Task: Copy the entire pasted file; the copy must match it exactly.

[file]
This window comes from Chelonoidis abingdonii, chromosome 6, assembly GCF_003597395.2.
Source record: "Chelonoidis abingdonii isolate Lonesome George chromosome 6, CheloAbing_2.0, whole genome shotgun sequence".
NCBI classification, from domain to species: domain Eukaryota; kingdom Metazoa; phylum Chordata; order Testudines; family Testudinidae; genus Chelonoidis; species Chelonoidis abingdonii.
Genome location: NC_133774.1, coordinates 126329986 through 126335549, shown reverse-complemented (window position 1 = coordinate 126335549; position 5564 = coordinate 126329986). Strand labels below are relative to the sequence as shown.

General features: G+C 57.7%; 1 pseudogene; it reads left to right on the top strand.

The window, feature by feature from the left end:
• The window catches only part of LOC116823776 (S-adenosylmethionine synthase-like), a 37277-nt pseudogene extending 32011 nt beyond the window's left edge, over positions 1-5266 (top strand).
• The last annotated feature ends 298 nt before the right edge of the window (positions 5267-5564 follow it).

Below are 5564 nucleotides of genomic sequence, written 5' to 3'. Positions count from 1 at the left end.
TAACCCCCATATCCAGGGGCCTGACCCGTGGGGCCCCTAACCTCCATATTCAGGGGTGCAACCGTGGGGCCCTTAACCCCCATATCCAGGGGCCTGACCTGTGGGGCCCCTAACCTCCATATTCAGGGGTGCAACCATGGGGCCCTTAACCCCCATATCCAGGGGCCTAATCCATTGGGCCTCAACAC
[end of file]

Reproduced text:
This window comes from Chelonoidis abingdonii, chromosome 6, assembly GCF_003597395.2.
Source record: "Chelonoidis abingdonii isolate Lonesome George chromosome 6, CheloAbing_2.0, whole genome shotgun sequence".
NCBI classification, from domain to species: domain Eukaryota; kingdom Metazoa; phylum Chordata; order Testudines; family Testudinidae; genus Chelonoidis; species Chelonoidis abingdonii.
Genome location: NC_133774.1, coordinates 126329986 through 126335549, shown reverse-complemented (window position 1 = coordinate 126335549; position 5564 = coordinate 126329986). Strand labels below are relative to the sequence as shown.

General features: G+C 57.7%; 1 pseudogene; it reads left to right on the top strand.

The window, feature by feature from the left end:
• The window catches only part of LOC116823776 (S-adenosylmethionine synthase-like), a 37277-nt pseudogene extending 32011 nt beyond the window's left edge, over positions 1-5266 (top strand).
• The last annotated feature ends 298 nt before the right edge of the window (positions 5267-5564 follow it).

Below are 5564 nucleotides of genomic sequence, written 5' to 3'. Positions count from 1 at the left end.
TAACCCCCATATCCAGGGGCCTGACCCGTGGGGCCCCTAACCTCCATATTCAGGGGTGCAACCGTGGGGCCCTTAACCCCCATATCCAGGGGCCTGACCTGTGGGGCCCCTAACCTCCATATTCAGGGGTGCAACCATGGGGCCCTTAACCCCCATATCCAGGGGCCTAATCCATTGGGCCTCAACAC